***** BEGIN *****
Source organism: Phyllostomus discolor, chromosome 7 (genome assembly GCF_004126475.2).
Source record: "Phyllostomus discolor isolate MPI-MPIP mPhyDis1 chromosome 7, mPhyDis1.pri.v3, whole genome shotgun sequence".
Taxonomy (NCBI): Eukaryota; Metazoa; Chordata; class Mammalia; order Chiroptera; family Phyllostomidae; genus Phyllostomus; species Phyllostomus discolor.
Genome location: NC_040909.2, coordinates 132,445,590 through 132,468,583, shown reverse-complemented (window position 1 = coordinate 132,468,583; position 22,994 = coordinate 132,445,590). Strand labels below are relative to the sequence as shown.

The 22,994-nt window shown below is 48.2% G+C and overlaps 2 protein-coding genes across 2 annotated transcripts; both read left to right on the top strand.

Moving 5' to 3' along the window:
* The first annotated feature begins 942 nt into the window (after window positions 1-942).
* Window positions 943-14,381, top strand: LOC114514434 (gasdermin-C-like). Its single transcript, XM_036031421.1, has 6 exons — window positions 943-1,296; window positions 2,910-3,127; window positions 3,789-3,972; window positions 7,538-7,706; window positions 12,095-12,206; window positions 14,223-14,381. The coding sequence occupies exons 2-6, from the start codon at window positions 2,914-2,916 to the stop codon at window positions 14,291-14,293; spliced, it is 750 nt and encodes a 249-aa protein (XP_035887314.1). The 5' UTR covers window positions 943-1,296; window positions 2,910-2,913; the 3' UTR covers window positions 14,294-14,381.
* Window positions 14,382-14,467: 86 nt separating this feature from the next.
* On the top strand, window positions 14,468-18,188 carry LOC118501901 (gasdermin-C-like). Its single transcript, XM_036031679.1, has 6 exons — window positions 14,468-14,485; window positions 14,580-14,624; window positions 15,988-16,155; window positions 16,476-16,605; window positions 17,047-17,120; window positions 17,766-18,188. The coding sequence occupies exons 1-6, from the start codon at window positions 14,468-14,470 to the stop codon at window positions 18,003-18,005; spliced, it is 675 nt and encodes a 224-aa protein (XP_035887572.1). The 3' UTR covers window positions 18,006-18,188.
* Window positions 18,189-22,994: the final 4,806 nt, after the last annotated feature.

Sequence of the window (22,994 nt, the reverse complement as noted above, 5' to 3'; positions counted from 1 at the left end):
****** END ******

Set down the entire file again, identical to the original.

Source organism: Phyllostomus discolor, chromosome 7 (genome assembly GCF_004126475.2).
Source record: "Phyllostomus discolor isolate MPI-MPIP mPhyDis1 chromosome 7, mPhyDis1.pri.v3, whole genome shotgun sequence".
Taxonomy (NCBI): Eukaryota; Metazoa; Chordata; class Mammalia; order Chiroptera; family Phyllostomidae; genus Phyllostomus; species Phyllostomus discolor.
Genome location: NC_040909.2, coordinates 132,445,590 through 132,468,583, shown reverse-complemented (window position 1 = coordinate 132,468,583; position 22,994 = coordinate 132,445,590). Strand labels below are relative to the sequence as shown.

The 22,994-nt window shown below is 48.2% G+C and overlaps 2 protein-coding genes across 2 annotated transcripts; both read left to right on the top strand.

Moving 5' to 3' along the window:
* The first annotated feature begins 942 nt into the window (after window positions 1-942).
* Window positions 943-14,381, top strand: LOC114514434 (gasdermin-C-like). Its single transcript, XM_036031421.1, has 6 exons — window positions 943-1,296; window positions 2,910-3,127; window positions 3,789-3,972; window positions 7,538-7,706; window positions 12,095-12,206; window positions 14,223-14,381. The coding sequence occupies exons 2-6, from the start codon at window positions 2,914-2,916 to the stop codon at window positions 14,291-14,293; spliced, it is 750 nt and encodes a 249-aa protein (XP_035887314.1). The 5' UTR covers window positions 943-1,296; window positions 2,910-2,913; the 3' UTR covers window positions 14,294-14,381.
* Window positions 14,382-14,467: 86 nt separating this feature from the next.
* On the top strand, window positions 14,468-18,188 carry LOC118501901 (gasdermin-C-like). Its single transcript, XM_036031679.1, has 6 exons — window positions 14,468-14,485; window positions 14,580-14,624; window positions 15,988-16,155; window positions 16,476-16,605; window positions 17,047-17,120; window positions 17,766-18,188. The coding sequence occupies exons 1-6, from the start codon at window positions 14,468-14,470 to the stop codon at window positions 18,003-18,005; spliced, it is 675 nt and encodes a 224-aa protein (XP_035887572.1). The 3' UTR covers window positions 18,006-18,188.
* Window positions 18,189-22,994: the final 4,806 nt, after the last annotated feature.

Sequence of the window (22,994 nt, the reverse complement as noted above, 5' to 3'; positions counted from 1 at the left end):